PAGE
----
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Freshwater Wetlands Permit Program: Application Procedures

Pre-Application Planning

Before submitting your application, and preferably very early in the planning stages of your project, visit your town or county clerk's office or DEC regional office and ask to review the wetland maps.

Locate your property and check whether or not a protected wetland is either on or adjacent to it. Not all wetlands are protected by DEC. Be aware however, that most wetlands will come under the jurisdiction of the US Army Corps of Engineers whether protected by DEC or not.

If a protected wetland is on or near your property and your project may come within 100 ft. of it, you may contact the DEC Regional Office serving the project location and request a Division of Fish, Wildlife and Marine Resources biologist to visit your site and mark the wetland boundary. Or, you may have a private consultant mark the wetland boundary for you.

Freshwater Wetland permit issuance standards require you to avoid or minimize impacts to the wetlands - you need the above information to plan for meeting these standards.

Application Assistance

Contact your DEC regional Permits office with questions about completing the application form and other required information for your application.

Keep plans flexible until DEC staff review your proposal and comment on its conformance with permit standards. Be willing to adjust your project. On occasion, minor changes in layout can avoid disagreements and delays and, in some cases, eliminate the need for a permit.

Applicants proposing complex, multi-residential, commercial or industrial projects are strongly encouraged to schedule a pre-application conference. This meeting with DEC allows the applicant to clarify project objectives and obtain DEC's recommendations. Such feedback can improve the project environmentally and shorten the application procedure.

Application Checklist For Freshwater Wetlands

Required items include:

  1. The Joint Application for Permit Form (PDF) (637 KB) and Instructions for completing the Joint Application Form (PDF) (464 KB), are available on the Department's website page.
  2. Location Map: A US Geological Survey (USGS) Quadrangle Map, or equivalent, identifying the project location.
  3. Project Plans:
    • Draw project plans at a scale of 1"=50' or larger, including topography at a contour interval prescribed by the DEC Regional Permits Office.
    • The plan must show existing conditions and the work to be performed.
    • The wetlands boundary verified by DEC staff must also be shown on the plans.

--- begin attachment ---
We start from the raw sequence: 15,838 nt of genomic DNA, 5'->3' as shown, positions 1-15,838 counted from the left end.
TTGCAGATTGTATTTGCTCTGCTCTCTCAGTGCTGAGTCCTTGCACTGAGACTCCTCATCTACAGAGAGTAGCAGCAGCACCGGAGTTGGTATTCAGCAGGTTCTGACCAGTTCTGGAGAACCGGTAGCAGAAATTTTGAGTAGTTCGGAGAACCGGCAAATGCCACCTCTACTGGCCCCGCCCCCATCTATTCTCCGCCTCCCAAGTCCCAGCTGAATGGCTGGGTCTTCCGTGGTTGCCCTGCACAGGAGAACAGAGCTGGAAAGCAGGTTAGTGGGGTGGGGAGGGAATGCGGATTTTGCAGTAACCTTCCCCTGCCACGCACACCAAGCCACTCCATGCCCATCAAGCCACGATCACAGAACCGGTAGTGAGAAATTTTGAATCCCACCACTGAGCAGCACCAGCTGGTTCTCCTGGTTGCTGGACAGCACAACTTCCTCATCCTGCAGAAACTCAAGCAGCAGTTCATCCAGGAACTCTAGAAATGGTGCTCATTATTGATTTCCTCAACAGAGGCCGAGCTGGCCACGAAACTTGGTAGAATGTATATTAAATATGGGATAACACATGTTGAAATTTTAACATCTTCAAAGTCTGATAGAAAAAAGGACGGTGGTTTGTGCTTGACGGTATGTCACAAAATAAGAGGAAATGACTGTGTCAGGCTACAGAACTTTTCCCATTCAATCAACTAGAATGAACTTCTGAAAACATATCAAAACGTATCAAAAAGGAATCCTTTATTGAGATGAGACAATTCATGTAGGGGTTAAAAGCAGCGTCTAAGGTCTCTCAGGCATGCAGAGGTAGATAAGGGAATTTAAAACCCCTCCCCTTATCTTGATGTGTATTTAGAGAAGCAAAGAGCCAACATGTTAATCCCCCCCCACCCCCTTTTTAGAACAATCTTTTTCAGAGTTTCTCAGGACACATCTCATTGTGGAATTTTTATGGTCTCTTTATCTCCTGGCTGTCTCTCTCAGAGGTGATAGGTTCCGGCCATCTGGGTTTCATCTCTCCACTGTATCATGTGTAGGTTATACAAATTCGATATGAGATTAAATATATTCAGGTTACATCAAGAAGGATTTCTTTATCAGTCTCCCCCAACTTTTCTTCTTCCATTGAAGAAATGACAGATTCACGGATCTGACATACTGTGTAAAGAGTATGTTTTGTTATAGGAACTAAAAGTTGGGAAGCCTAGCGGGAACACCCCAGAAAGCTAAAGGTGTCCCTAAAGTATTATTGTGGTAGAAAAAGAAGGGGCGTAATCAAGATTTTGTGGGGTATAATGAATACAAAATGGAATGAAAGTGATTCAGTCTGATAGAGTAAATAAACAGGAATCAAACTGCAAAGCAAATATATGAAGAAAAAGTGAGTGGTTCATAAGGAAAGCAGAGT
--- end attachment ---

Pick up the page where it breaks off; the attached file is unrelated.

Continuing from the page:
• The extent of all fills or excavations and the dimensions of all proposed buildings or structures must be shown on the plans.
    • If a septic system is part of the proposed project, the plan must show the location of the system including the test hole location and data and the elevation of the system above seasonal high ground water.
    • Refer to Sample Plans (PDF) (4 MB) available on the Department's website page.
  4. Photographs: At least 3 color photographs which clearly depict the site of the proposed activity.
  5. Water depth demonstration. DEC may require a survey of water depths for new boat mooring structures, such as docks, piers & floats.
  6. Other information. DEC staff may require additional information to adequately review and evaluate the application, such as engineering or supplemental reports that justify this proposal over alternative non-wetland sites, and alternative layouts or designs which might avoid or minimize impacts to wetlands. This information will assist DEC in evaluating the project using the regulatory standards for permit issuance in 6NYCRR Part 663. If, after this examination of alternatives, impacts to the wetlands remain and cannot be avoided, you may be required to submit a proposal to compensate for losses by replacing lost wetlands or wetland natural values (eg. construct new wetlands, enhance habitat diversity of existing wetlands, or construct facilities replacing wetland functions such as flood control structures or waste treatment facilities).
  7. Application Fees are required for Freshwater Wetlands applications. Refer to the Application Fees FAQs page to determine the fee amount.
  8. Environmental Assessment Form (EAF).
    • In accordance with the State Environmental Quality Review Act (SEQR), an application is not complete until a properly completed environmental assessment form has been submitted, a lead agency has been established, and a negative declaration or a conditioned negative declaration has been filed or a draft environmental impact statement has been accepted by the lead agency.
    • Refer to the Department's SEQR webpage for additional information on environmental impact assessment.
    • SEQR Forms are available on the Department's website page.
      • If the project is an Unlisted Action, submit a completed Part 1 of a Short Environmental Assessment Form.
      • If the project is a Type I Action, submit a completed Part 1 of a Full Environmental Assessment Form.
  9. Structural Archaeological Assessment Form (SAAF).
    • In accordance with the State Historic Preservation Act (SHPA), the application is not complete until a determination has been made concerning the impact of the project on properties listed on or eligible for listing on the State or National Register of Historic Places.
    • Submit a completed Structural Archaeological Assessment Form (SAAF) (PDF) available on the Department's website page. In some cases, a cultural resource survey, including a field study of archaeological or historic features may be needed.